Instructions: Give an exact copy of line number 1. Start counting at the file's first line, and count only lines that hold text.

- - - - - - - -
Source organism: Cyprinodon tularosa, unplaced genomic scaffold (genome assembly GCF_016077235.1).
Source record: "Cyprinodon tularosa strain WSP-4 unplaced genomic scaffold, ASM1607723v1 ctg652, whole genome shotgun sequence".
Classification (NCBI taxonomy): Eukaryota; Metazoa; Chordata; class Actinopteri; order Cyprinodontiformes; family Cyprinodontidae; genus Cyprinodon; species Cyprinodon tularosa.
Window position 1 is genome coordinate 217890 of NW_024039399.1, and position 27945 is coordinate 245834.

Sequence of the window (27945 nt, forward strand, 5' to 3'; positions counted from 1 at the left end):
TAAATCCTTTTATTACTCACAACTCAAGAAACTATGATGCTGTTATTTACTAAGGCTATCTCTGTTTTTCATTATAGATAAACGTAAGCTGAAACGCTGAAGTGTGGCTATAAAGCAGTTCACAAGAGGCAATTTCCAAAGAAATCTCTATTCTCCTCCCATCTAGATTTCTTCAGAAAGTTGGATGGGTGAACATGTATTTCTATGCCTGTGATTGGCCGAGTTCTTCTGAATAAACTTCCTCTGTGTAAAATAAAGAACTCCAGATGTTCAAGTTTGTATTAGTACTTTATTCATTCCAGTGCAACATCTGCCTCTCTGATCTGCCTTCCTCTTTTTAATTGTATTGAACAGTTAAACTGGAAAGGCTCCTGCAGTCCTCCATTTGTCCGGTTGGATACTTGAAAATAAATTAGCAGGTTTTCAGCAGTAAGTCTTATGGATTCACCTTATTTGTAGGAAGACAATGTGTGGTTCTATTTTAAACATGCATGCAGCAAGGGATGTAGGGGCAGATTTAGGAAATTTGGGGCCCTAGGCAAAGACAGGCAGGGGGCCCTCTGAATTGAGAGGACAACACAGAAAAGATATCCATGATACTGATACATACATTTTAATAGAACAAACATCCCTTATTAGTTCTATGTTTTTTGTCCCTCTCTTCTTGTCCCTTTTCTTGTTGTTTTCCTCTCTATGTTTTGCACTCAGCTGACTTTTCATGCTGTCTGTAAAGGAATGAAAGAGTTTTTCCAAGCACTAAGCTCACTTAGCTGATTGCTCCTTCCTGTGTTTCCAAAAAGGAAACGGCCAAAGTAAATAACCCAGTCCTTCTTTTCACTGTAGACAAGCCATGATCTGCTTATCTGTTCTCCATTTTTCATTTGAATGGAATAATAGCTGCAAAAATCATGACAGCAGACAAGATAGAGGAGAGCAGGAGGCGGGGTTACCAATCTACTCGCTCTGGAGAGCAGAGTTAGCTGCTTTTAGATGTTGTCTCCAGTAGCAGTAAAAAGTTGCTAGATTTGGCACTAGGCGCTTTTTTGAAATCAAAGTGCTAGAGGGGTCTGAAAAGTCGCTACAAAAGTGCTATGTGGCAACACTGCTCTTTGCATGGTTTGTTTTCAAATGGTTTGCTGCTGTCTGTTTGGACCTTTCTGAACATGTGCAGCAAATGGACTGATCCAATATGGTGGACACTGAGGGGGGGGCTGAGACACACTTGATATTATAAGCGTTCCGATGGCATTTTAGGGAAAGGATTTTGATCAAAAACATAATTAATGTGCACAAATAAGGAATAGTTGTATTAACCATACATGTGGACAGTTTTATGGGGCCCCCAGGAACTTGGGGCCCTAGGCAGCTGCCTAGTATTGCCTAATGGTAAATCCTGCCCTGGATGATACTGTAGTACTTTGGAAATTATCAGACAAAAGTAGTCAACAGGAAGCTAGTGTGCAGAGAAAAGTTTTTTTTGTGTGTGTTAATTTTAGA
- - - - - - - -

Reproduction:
Source organism: Cyprinodon tularosa, unplaced genomic scaffold (genome assembly GCF_016077235.1).